Everyday entropy: unintended consequences

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Entropy is not Murphy’s law or the law of unintended consequences.  Entropy is the tendency (near certainty) that every directed action has predictable set of undirected and unpreventable side effects.  More importantly, the more energy you put into the directed action, the greater the side effects will become, no matter how hard you focus on your intended result.  So, if you do the same stupid thing over and over, you’ll get the same stupid results no matter how hard you try to make it smart, and the unintended consequences will be so predictable that they will look like intended consequences to anyone with half a brain and a pinch of objectivity.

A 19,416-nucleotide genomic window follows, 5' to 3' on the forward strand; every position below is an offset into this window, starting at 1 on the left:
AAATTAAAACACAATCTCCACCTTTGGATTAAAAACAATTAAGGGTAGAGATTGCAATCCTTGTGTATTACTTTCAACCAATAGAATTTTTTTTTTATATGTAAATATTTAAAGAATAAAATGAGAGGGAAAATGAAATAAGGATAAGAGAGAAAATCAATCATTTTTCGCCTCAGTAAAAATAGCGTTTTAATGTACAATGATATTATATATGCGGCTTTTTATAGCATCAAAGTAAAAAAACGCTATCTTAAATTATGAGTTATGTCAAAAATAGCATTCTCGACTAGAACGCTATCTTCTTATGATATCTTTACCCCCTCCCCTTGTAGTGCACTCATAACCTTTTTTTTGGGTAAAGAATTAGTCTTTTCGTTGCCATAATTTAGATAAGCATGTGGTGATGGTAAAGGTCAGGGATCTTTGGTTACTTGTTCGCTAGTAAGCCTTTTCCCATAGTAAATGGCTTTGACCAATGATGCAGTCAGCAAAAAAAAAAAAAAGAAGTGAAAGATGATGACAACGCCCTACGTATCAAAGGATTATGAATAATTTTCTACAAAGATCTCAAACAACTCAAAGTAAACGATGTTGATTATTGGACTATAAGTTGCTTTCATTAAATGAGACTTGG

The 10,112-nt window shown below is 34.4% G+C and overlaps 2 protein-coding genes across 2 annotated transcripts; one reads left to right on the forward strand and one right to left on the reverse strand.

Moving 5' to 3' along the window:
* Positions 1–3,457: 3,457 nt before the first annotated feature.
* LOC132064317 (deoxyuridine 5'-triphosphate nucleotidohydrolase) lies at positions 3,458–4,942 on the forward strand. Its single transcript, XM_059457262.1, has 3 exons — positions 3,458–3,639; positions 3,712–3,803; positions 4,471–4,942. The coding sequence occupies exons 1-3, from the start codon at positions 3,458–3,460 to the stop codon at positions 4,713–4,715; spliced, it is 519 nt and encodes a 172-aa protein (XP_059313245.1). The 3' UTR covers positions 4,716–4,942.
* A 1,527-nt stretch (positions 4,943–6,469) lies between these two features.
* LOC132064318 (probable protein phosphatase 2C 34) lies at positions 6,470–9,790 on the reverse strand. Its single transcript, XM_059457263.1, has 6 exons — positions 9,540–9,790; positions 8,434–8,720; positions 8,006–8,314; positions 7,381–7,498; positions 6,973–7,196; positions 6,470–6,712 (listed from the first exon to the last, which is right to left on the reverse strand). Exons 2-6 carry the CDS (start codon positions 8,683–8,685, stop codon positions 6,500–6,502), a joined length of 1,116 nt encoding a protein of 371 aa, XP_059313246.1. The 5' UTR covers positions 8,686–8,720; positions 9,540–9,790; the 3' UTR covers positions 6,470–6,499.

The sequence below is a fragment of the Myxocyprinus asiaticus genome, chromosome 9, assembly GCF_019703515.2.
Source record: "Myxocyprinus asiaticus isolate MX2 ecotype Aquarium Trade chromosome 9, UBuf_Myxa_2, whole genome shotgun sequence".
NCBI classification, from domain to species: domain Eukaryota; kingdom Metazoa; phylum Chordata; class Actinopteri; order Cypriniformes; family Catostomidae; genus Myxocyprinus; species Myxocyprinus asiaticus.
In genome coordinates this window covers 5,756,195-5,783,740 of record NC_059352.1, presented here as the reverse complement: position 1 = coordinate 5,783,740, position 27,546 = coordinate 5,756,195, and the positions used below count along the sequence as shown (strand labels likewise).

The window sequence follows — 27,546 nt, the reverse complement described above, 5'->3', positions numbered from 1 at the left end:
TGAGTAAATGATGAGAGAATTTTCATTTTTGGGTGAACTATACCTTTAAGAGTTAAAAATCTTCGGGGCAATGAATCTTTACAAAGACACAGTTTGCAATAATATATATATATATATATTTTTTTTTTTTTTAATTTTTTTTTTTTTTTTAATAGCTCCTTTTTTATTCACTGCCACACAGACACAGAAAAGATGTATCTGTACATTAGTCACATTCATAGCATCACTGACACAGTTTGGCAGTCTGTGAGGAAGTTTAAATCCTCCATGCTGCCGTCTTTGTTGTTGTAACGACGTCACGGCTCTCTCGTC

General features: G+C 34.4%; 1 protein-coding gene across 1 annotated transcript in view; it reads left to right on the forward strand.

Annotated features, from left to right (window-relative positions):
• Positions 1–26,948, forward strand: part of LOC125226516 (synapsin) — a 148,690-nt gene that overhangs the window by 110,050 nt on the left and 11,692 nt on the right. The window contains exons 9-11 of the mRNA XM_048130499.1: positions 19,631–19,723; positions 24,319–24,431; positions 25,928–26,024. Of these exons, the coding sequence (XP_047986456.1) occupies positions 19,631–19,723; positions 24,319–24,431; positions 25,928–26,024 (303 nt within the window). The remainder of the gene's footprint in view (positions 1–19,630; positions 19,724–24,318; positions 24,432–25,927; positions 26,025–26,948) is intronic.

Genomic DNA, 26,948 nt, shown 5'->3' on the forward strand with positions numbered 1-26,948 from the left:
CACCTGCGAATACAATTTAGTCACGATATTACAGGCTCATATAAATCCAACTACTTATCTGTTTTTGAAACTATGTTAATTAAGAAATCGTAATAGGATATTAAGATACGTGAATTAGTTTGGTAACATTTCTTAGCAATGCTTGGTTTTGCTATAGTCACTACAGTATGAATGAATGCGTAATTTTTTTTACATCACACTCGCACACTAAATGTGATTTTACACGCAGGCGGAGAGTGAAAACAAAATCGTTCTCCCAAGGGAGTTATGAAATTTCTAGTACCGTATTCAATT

The prohibition of vice is a good example of a directed action with predictable, undirected consequences.  We know that the prohibition of vice gives organised crime a steady income stream and total control over the workforce in the prohibited industry.  This means that drug pushers and prostitutes work as slaves.  Presumably, this is not the intended consequence of vice prohibition, but it spontaneously happens so consistently that only a complete ignoramus or a politician would consider prohibition as a social good.  Similarly, prison sentences ensure the professionalisation of crime, first by requiring petty criminals to associate with experience criminals to survive in prison, and then by limiting their ability to work legitimate jobs once they are released.  These undirected outcomes are no less predictable than an engine getting hot when it does works.  This is statistical entropy set against the entropy of information.

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